Your patients trust you to deliver a precise diagnosis and to ward off any surprise billing. By evaluating insurance coverage, looking at common overbilling issues, and defining necessary tests, you can be sure your lab is practicing proper and ethical billing.
Aligning your dermatology practice with a lab contracted with a wide variety of insurance providers is paramount to serving your patients. With more than 900 health insurance companies offering coverage in the United States, it’s crucial to affiliate with a lab that meets the most common demands of the population in your area.
While clinics can access diverse insurance relationships by working with multiple labs, breaking up samples can be inefficient and lead to confusion. Labs will accept all incoming samples regardless of whether their insurance network covers them. This results in some patients receiving surprise bills from out-of-network labs that could use up their entire deductible. Even though patients can contact their insurance companies or the laboratories directly to negotiate lower invoices, these frustrations impact patient satisfaction and reflect poorly on your clinic.
Safeguard your reputation by partnering with a dermatopathology lab that avoids overbilling or performing unnecessary tests. The costs of excessive medical testing and treatment in the United States is estimated to reach $200 billion annually. Different dermatopathologists and dermatopathology laboratories have different policies on ordering special stains and immunostains. Sometimes increased staining is unnecessary and results in increased bills to your patients. Laboratories that focus exclusively on dermatopathology typically optimize H&E staining for skin diseases, which decrease the utilization and need for immunostains and special stains. Hospital-based dermatopathology or laboratories that do not focus exclusively on dermatopathology sometimes do not optimize for this use case, which can result in increased staining and higher bills to your patients.
In 2014, many Medicare providers responded to growing overbilling concerns by issuing the local coverage determinations (LCD). The rule was designed to boost transparency and raise accountability, indicating that providers can no longer order reflex testing. Labs that violate these standards can be subject to Medicare audits and expensive fines.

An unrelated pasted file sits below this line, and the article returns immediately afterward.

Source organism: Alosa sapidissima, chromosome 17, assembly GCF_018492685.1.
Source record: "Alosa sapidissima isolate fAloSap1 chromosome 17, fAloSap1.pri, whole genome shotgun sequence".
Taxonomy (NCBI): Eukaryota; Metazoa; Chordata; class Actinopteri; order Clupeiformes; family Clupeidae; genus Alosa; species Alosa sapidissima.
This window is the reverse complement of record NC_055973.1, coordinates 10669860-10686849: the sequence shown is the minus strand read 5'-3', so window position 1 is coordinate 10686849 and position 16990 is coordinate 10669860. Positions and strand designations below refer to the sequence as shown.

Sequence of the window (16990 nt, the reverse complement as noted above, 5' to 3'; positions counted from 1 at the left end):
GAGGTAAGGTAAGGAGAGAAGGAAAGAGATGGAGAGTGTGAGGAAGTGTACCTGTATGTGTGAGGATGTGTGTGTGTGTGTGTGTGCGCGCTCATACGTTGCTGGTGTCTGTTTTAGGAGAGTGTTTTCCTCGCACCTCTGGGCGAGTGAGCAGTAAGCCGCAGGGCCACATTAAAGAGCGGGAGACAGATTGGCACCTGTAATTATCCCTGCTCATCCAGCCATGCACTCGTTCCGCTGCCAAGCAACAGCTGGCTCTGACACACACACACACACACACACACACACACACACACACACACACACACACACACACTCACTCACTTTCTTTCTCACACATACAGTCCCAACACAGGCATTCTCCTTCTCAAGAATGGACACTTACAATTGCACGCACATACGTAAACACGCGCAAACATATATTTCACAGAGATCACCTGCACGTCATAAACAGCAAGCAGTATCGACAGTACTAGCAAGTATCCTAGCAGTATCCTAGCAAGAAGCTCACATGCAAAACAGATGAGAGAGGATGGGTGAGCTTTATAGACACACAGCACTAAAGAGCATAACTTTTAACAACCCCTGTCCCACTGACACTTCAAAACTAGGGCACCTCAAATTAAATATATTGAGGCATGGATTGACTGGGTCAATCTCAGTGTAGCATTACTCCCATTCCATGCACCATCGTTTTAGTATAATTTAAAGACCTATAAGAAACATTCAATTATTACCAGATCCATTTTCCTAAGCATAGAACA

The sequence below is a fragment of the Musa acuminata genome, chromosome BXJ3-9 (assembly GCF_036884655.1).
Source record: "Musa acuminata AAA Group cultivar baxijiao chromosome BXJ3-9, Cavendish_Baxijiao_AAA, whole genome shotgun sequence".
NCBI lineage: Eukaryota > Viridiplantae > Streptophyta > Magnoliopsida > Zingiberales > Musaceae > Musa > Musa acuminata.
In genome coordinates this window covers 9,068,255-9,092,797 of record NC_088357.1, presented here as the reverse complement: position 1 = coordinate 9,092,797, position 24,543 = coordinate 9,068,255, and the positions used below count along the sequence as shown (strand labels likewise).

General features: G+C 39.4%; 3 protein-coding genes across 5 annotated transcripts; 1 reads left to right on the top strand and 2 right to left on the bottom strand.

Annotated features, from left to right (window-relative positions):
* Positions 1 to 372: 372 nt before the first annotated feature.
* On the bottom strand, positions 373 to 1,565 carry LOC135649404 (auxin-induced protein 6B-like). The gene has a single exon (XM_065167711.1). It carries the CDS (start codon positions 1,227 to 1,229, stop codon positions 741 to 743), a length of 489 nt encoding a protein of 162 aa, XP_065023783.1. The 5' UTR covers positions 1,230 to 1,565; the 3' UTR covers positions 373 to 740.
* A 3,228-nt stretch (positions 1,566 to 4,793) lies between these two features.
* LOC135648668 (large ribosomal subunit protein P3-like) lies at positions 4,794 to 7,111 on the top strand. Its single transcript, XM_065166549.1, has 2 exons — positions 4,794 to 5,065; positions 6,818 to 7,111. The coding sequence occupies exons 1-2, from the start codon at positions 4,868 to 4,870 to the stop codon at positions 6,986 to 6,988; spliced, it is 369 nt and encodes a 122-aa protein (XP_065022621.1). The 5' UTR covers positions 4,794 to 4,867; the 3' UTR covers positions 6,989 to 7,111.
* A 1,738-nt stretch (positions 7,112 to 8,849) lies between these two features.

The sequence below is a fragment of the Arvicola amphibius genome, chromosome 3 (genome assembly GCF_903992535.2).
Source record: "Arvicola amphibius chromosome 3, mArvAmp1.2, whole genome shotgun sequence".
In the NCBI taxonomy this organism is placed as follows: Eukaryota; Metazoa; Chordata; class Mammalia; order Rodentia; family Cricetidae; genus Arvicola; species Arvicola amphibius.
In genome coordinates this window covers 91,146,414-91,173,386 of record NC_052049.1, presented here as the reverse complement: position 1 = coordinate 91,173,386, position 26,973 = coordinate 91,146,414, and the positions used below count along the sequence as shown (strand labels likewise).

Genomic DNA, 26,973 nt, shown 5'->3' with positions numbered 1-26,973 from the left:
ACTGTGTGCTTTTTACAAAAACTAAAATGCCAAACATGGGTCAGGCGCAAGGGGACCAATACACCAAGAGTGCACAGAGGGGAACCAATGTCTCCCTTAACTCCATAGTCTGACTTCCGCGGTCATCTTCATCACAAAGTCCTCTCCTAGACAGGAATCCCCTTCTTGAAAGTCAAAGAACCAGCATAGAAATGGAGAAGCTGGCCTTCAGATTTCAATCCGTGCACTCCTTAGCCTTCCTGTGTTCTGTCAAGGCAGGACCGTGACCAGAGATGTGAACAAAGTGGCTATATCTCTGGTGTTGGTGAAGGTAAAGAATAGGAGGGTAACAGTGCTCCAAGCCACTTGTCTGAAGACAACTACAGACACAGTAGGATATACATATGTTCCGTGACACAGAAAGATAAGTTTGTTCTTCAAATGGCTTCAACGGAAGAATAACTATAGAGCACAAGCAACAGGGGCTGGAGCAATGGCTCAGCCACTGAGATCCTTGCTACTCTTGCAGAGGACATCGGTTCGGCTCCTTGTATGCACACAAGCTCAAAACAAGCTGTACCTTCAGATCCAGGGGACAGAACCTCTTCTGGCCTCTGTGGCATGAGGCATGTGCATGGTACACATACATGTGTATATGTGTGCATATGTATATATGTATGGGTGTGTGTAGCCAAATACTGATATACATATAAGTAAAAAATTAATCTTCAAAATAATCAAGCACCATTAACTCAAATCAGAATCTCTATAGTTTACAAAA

It is up to the laboratory to determine which tests qualify as LCD-approved medical necessities. Dermatopathologists are expected to hold off on billing for costly stains unless documented and necessary. Because most diagnoses can be rendered without a special/immunostain, labs should no longer automatically order stains on cases, also known as reflex testing.
“Most skin lesions are diagnosed with routine H&E slides,” Medicare reports. “That is the case for most melanomas and other pigmented lesions as well. A minority of skin lesions require immunostains (e.g., atypical fibroxanthomas, Merkel cell lesions, lymphomas). Most common skin lesions (e.g., seborrheic keratosis) do not require IHC stains.”
The LCD provides clear guidelines when it comes to pathologists ordering additional tests:
- Tests must be medically necessary to reach a complete and accurate diagnosis.
- Results must be shared with—and used by—the treating physician/practitioner.
- Justification for tests must be documented in the pathologist’s report.
Partnering with a full-service dermpath lab like PathologyWatch that has a broad network of insurance coverage and doesn’t send surprise bills is a smart way to maintain your patients’ confidence and loyalty. Knowing what to look for when it comes to insurance coverage, understanding overbilling practices, and being aware of the LCD testing criteria can help you ensure your dermatopathology lab is billing appropriately.